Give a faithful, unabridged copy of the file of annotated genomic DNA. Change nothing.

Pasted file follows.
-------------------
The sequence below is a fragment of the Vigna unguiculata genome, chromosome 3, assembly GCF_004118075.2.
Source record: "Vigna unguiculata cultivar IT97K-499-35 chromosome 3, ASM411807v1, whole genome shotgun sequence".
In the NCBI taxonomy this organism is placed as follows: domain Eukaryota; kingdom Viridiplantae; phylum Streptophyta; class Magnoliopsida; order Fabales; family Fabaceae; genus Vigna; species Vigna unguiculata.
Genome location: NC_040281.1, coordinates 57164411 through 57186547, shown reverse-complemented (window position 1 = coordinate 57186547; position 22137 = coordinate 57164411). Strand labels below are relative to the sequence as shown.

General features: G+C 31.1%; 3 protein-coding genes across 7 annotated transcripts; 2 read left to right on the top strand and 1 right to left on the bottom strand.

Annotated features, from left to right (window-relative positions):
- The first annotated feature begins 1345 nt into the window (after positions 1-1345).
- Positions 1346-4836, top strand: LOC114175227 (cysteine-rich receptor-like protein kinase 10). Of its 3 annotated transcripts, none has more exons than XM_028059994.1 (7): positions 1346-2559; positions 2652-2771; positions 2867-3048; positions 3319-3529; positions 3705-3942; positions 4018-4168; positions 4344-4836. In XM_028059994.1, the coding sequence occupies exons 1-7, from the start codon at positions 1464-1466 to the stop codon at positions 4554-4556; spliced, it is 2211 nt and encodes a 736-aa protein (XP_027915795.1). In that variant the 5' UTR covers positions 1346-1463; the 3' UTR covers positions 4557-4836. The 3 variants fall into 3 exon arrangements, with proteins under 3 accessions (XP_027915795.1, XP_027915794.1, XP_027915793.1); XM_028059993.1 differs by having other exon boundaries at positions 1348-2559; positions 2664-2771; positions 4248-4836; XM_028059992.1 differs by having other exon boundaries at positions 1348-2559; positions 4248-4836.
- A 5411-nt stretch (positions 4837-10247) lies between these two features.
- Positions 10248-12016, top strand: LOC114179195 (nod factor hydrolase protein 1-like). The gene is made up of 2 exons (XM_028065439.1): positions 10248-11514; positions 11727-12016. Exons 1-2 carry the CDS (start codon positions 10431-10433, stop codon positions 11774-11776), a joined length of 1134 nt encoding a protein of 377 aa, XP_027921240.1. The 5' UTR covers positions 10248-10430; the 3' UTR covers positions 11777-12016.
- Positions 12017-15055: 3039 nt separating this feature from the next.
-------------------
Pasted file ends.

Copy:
The sequence below is a fragment of the Vigna unguiculata genome, chromosome 3, assembly GCF_004118075.2.
Source record: "Vigna unguiculata cultivar IT97K-499-35 chromosome 3, ASM411807v1, whole genome shotgun sequence".
In the NCBI taxonomy this organism is placed as follows: domain Eukaryota; kingdom Viridiplantae; phylum Streptophyta; class Magnoliopsida; order Fabales; family Fabaceae; genus Vigna; species Vigna unguiculata.
Genome location: NC_040281.1, coordinates 57164411 through 57186547, shown reverse-complemented (window position 1 = coordinate 57186547; position 22137 = coordinate 57164411). Strand labels below are relative to the sequence as shown.

General features: G+C 31.1%; 3 protein-coding genes across 7 annotated transcripts; 2 read left to right on the top strand and 1 right to left on the bottom strand.

Annotated features, from left to right (window-relative positions):
- The first annotated feature begins 1345 nt into the window (after positions 1-1345).
- Positions 1346-4836, top strand: LOC114175227 (cysteine-rich receptor-like protein kinase 10). Of its 3 annotated transcripts, none has more exons than XM_028059994.1 (7): positions 1346-2559; positions 2652-2771; positions 2867-3048; positions 3319-3529; positions 3705-3942; positions 4018-4168; positions 4344-4836. In XM_028059994.1, the coding sequence occupies exons 1-7, from the start codon at positions 1464-1466 to the stop codon at positions 4554-4556; spliced, it is 2211 nt and encodes a 736-aa protein (XP_027915795.1). In that variant the 5' UTR covers positions 1346-1463; the 3' UTR covers positions 4557-4836. The 3 variants fall into 3 exon arrangements, with proteins under 3 accessions (XP_027915795.1, XP_027915794.1, XP_027915793.1); XM_028059993.1 differs by having other exon boundaries at positions 1348-2559; positions 2664-2771; positions 4248-4836; XM_028059992.1 differs by having other exon boundaries at positions 1348-2559; positions 4248-4836.
- A 5411-nt stretch (positions 4837-10247) lies between these two features.
- Positions 10248-12016, top strand: LOC114179195 (nod factor hydrolase protein 1-like). The gene is made up of 2 exons (XM_028065439.1): positions 10248-11514; positions 11727-12016. Exons 1-2 carry the CDS (start codon positions 10431-10433, stop codon positions 11774-11776), a joined length of 1134 nt encoding a protein of 377 aa, XP_027921240.1. The 5' UTR covers positions 10248-10430; the 3' UTR covers positions 11777-12016.
- Positions 12017-15055: 3039 nt separating this feature from the next.